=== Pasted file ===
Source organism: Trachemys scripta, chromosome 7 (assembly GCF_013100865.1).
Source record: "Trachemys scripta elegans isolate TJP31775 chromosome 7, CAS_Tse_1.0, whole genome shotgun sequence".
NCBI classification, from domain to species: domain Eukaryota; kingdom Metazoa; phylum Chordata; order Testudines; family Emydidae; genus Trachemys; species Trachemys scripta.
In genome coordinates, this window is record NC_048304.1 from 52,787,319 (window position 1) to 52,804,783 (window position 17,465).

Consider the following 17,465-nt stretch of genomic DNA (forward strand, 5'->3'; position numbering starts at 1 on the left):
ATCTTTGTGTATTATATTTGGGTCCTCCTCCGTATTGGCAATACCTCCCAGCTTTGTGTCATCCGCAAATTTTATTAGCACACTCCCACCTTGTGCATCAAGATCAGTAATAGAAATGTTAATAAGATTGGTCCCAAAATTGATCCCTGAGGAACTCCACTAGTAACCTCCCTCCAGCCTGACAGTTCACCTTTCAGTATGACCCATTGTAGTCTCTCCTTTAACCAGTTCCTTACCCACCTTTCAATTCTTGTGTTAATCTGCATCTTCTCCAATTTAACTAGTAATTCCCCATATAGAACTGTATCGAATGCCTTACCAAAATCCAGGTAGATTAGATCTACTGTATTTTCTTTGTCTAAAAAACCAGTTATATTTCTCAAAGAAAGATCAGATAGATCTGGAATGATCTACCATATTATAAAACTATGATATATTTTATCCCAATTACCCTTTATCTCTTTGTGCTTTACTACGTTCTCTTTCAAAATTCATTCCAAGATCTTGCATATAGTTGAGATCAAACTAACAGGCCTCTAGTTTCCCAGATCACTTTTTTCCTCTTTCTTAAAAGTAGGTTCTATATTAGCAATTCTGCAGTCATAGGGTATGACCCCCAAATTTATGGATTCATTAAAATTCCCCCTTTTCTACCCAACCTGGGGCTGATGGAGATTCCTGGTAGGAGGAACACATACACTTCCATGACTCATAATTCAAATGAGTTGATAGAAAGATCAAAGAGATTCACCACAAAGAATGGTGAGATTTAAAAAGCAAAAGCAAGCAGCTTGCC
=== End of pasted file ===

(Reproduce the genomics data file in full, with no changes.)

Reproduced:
Source organism: Trachemys scripta, chromosome 7 (assembly GCF_013100865.1).
Source record: "Trachemys scripta elegans isolate TJP31775 chromosome 7, CAS_Tse_1.0, whole genome shotgun sequence".
NCBI classification, from domain to species: domain Eukaryota; kingdom Metazoa; phylum Chordata; order Testudines; family Emydidae; genus Trachemys; species Trachemys scripta.
In genome coordinates, this window is record NC_048304.1 from 52,787,319 (window position 1) to 52,804,783 (window position 17,465).

Consider the following 17,465-nt stretch of genomic DNA (forward strand, 5'->3'; position numbering starts at 1 on the left):
ATCTTTGTGTATTATATTTGGGTCCTCCTCCGTATTGGCAATACCTCCCAGCTTTGTGTCATCCGCAAATTTTATTAGCACACTCCCACCTTGTGCATCAAGATCAGTAATAGAAATGTTAATAAGATTGGTCCCAAAATTGATCCCTGAGGAACTCCACTAGTAACCTCCCTCCAGCCTGACAGTTCACCTTTCAGTATGACCCATTGTAGTCTCTCCTTTAACCAGTTCCTTACCCACCTTTCAATTCTTGTGTTAATCTGCATCTTCTCCAATTTAACTAGTAATTCCCCATATAGAACTGTATCGAATGCCTTACCAAAATCCAGGTAGATTAGATCTACTGTATTTTCTTTGTCTAAAAAACCAGTTATATTTCTCAAAGAAAGATCAGATAGATCTGGAATGATCTACCATATTATAAAACTATGATATATTTTATCCCAATTACCCTTTATCTCTTTGTGCTTTACTACGTTCTCTTTCAAAATTCATTCCAAGATCTTGCATATAGTTGAGATCAAACTAACAGGCCTCTAGTTTCCCAGATCACTTTTTTCCTCTTTCTTAAAAGTAGGTTCTATATTAGCAATTCTGCAGTCATAGGGTATGACCCCCAAATTTATGGATTCATTAAAATTCCCCCTTTTCTACCCAACCTGGGGCTGATGGAGATTCCTGGTAGGAGGAACACATACACTTCCATGACTCATAATTCAAATGAGTTGATAGAAAGATCAAAGAGATTCACCACAAAGAATGGTGAGATTTAAAAAGCAAAAGCAAGCAGCTTGCC